Making and Tinkering: A Review of the Literature, by Shirin Vossoughi and Bronwyn Bevan (The PDF is linked from a list, click here and scroll down)

The Board of Sciences has commisioned this and several other papers focused on informal and afterschool STEM learning. More information and links to the other papers are on their website.

The paper is a goldmine of research supporting tinkering and making activities that support learning – not just in STEM and not just in informal settings. Paulo’s research, Papert, and Leah Buechley’s FabLearn 2013 speech are all referenced (and my book too!)

The list of the other commissioned papers is interesting as well. All the papers are linked from this site.

Commissioned Papers

Formative Assessment for STEM Learning Ecosystems: Biographical approaches as a resource for research and practice by Brigid Barron

Citizen Science and Youth Education by Rick Bonney, Tina B. Phillips, Jody Enck, Jennifer Shirk, and Nancy Trautmann

Evidence & Impact: Museum-Managed STEM Programs in Out-of-School Settings, by Bernadette Chi, Rena Dorph & Leah Reisman

Children Doing Science: Essential Idiosyncrasy and the Challenges of Assessment by David Hammer and Jennifer Radoff

Broadening Access to STEM Learning through Out-of-School Learning Environments by Laura Huerta Migus

Making and Tinkering: A Review of the Literature, by Shirin Vossoughi and Bronwyn Bevan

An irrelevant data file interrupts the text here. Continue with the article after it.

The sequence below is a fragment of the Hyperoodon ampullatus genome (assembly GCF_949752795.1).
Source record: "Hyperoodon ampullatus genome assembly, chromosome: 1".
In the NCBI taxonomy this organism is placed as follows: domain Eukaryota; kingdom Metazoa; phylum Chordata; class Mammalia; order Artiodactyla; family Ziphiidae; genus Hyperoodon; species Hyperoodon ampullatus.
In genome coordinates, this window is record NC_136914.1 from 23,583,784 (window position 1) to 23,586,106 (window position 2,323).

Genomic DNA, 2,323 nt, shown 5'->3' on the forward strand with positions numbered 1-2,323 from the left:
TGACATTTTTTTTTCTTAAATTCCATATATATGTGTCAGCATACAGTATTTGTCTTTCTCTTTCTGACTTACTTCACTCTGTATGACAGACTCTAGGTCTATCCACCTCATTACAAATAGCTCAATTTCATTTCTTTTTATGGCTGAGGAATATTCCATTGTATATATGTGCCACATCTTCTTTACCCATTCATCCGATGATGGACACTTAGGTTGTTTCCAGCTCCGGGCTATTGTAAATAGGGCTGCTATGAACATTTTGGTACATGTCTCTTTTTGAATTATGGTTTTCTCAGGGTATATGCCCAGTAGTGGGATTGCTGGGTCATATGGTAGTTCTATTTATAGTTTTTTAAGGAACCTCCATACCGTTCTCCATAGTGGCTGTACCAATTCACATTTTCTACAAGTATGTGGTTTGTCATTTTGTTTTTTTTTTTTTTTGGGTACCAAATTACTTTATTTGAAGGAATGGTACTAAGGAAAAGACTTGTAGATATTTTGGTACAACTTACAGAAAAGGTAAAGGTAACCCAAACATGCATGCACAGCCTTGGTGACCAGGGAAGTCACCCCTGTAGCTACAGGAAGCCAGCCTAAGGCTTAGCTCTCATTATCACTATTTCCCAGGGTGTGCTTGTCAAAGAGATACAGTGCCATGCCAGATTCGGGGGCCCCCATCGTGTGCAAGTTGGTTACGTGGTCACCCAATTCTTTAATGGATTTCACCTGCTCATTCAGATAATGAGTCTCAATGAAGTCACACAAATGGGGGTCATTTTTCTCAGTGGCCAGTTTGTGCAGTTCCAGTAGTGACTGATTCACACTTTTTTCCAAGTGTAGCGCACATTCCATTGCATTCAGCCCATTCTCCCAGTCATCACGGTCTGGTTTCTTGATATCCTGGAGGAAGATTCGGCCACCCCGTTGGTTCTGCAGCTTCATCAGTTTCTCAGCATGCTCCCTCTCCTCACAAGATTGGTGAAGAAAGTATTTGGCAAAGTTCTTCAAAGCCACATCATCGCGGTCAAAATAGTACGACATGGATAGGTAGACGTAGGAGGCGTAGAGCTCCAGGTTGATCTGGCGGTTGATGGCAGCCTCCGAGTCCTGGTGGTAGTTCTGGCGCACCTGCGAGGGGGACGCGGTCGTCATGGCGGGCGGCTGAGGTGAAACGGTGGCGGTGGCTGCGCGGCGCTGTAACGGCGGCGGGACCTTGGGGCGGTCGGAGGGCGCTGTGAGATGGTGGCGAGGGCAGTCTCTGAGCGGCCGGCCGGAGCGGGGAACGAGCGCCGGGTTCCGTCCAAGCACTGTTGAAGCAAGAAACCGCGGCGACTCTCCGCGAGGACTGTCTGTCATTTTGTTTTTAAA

Be a part of FabLearn 2014!

Screen Shot 2014-06-06 at 11.44.58 AMIf you are an educator incorporating “making” in your classroom, or just thinking about it, consider attending FabLearn 2014 this Fall. Held on the beautiful Stanford campus, it’s an opportunity to see the FabLab in action, and meet other like-minded educators from around the world.

I’m the “social media” co-chair of FabLearn 2014 and that means you’ll be hearing a lot more from me about this conference!

Conference website

But don’t just come and listen – share your ideas, projects, and talent with everyone! The deadline has been extended for contributions – all ideas welcome!

Submissions website (new deadline: June 14, 2014)

FabLearn 2014 invites submissions for its fourth annual conference, to be held on October 25-26, 2014 at Stanford University. FabLearn is a venue for educators, policy-makers, students, designers, researchers, and makers to present, discuss, and learn about digital fabrication in education, the “makers” culture, and hands-on, constructionist learning. We are seeking submissions for contributors to our Workshops, Student Showcase Panel, Educator Panel, Research Panel (Full paper), Poster Session (Short paper), and Demo Session.

I have been to this conference for two years in a row now, and it’s really a place to learn new things and have the kinds of conversations with amazing people who are doing amazing things around the world!

FabLearn Fellows 2014

I’m pleased to announce that I’ll be formally working with the first cadre of FabLearn Fellows as a mentor and advisor.

This program is a part of a NSF-sponsored project entitled “Infusing Learning Sciences Research into Digital Fabrication in Education and the Makers’ Movement.” The 2014 FabLearn Fellows cohort is a diverse group of 18 educators and makers. They represent eight states and five countries, and work with a wide range of ages at schools, museums, universities and non-profits. They have agreed to contribute to high-impact research and outreach to answer the following questions: